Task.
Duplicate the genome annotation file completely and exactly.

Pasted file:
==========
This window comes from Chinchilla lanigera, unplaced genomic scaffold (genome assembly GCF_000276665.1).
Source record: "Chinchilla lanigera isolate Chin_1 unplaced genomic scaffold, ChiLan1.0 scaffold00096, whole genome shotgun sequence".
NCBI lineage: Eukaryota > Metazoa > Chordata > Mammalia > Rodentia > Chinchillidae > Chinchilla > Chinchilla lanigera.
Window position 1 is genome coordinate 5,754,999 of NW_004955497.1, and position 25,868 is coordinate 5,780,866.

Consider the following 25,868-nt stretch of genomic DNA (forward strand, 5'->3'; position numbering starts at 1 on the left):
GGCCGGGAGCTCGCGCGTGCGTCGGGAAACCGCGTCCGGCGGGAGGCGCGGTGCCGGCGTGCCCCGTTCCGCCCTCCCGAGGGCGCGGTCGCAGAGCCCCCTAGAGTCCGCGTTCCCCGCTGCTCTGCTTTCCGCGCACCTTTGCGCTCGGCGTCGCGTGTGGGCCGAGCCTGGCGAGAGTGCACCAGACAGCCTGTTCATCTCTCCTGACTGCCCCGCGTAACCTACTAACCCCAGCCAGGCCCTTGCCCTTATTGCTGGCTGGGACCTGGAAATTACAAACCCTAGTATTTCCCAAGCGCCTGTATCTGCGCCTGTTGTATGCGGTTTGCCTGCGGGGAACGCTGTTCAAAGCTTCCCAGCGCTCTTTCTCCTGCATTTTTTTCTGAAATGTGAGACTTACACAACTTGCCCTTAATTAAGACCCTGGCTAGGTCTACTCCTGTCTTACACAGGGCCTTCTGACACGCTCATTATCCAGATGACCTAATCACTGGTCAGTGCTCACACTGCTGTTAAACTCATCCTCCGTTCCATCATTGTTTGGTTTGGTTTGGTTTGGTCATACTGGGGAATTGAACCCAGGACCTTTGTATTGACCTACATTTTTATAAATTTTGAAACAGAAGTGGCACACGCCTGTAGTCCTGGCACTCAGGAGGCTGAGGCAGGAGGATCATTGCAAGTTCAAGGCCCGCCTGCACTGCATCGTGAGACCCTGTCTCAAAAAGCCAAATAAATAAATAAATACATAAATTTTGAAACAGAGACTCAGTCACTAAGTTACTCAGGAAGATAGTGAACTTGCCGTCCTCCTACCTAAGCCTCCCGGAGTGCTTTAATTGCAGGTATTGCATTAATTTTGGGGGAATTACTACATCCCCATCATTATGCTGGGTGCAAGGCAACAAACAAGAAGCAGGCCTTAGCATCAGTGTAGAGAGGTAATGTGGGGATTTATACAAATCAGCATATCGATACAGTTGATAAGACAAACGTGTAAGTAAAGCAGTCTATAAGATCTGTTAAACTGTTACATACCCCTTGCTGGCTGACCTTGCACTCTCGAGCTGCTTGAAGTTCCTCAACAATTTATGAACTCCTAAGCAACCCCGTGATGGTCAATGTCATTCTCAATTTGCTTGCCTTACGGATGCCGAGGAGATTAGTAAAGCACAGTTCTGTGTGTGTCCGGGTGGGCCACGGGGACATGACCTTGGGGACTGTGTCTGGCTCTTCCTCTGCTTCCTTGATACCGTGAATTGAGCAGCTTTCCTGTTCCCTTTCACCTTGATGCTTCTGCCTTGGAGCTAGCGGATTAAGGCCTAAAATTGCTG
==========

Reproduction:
This window comes from Chinchilla lanigera, unplaced genomic scaffold (genome assembly GCF_000276665.1).
Source record: "Chinchilla lanigera isolate Chin_1 unplaced genomic scaffold, ChiLan1.0 scaffold00096, whole genome shotgun sequence".
NCBI lineage: Eukaryota > Metazoa > Chordata > Mammalia > Rodentia > Chinchillidae > Chinchilla > Chinchilla lanigera.
Window position 1 is genome coordinate 5,754,999 of NW_004955497.1, and position 25,868 is coordinate 5,780,866.

Consider the following 25,868-nt stretch of genomic DNA (forward strand, 5'->3'; position numbering starts at 1 on the left):
GGCCGGGAGCTCGCGCGTGCGTCGGGAAACCGCGTCCGGCGGGAGGCGCGGTGCCGGCGTGCCCCGTTCCGCCCTCCCGAGGGCGCGGTCGCAGAGCCCCCTAGAGTCCGCGTTCCCCGCTGCTCTGCTTTCCGCGCACCTTTGCGCTCGGCGTCGCGTGTGGGCCGAGCCTGGCGAGAGTGCACCAGACAGCCTGTTCATCTCTCCTGACTGCCCCGCGTAACCTACTAACCCCAGCCAGGCCCTTGCCCTTATTGCTGGCTGGGACCTGGAAATTACAAACCCTAGTATTTCCCAAGCGCCTGTATCTGCGCCTGTTGTATGCGGTTTGCCTGCGGGGAACGCTGTTCAAAGCTTCCCAGCGCTCTTTCTCCTGCATTTTTTTCTGAAATGTGAGACTTACACAACTTGCCCTTAATTAAGACCCTGGCTAGGTCTACTCCTGTCTTACACAGGGCCTTCTGACACGCTCATTATCCAGATGACCTAATCACTGGTCAGTGCTCACACTGCTGTTAAACTCATCCTCCGTTCCATCATTGTTTGGTTTGGTTTGGTTTGGTCATACTGGGGAATTGAACCCAGGACCTTTGTATTGACCTACATTTTTATAAATTTTGAAACAGAAGTGGCACACGCCTGTAGTCCTGGCACTCAGGAGGCTGAGGCAGGAGGATCATTGCAAGTTCAAGGCCCGCCTGCACTGCATCGTGAGACCCTGTCTCAAAAAGCCAAATAAATAAATAAATACATAAATTTTGAAACAGAGACTCAGTCACTAAGTTACTCAGGAAGATAGTGAACTTGCCGTCCTCCTACCTAAGCCTCCCGGAGTGCTTTAATTGCAGGTATTGCATTAATTTTGGGGGAATTACTACATCCCCATCATTATGCTGGGTGCAAGGCAACAAACAAGAAGCAGGCCTTAGCATCAGTGTAGAGAGGTAATGTGGGGATTTATACAAATCAGCATATCGATACAGTTGATAAGACAAACGTGTAAGTAAAGCAGTCTATAAGATCTGTTAAACTGTTACATACCCCTTGCTGGCTGACCTTGCACTCTCGAGCTGCTTGAAGTTCCTCAACAATTTATGAACTCCTAAGCAACCCCGTGATGGTCAATGTCATTCTCAATTTGCTTGCCTTACGGATGCCGAGGAGATTAGTAAAGCACAGTTCTGTGTGTGTCCGGGTGGGCCACGGGGACATGACCTTGGGGACTGTGTCTGGCTCTTCCTCTGCTTCCTTGATACCGTGAATTGAGCAGCTTTCCTGTTCCCTTTCACCTTGATGCTTCTGCCTTGGAGCTAGCGGATTAAGGCCTAAAATTGCTG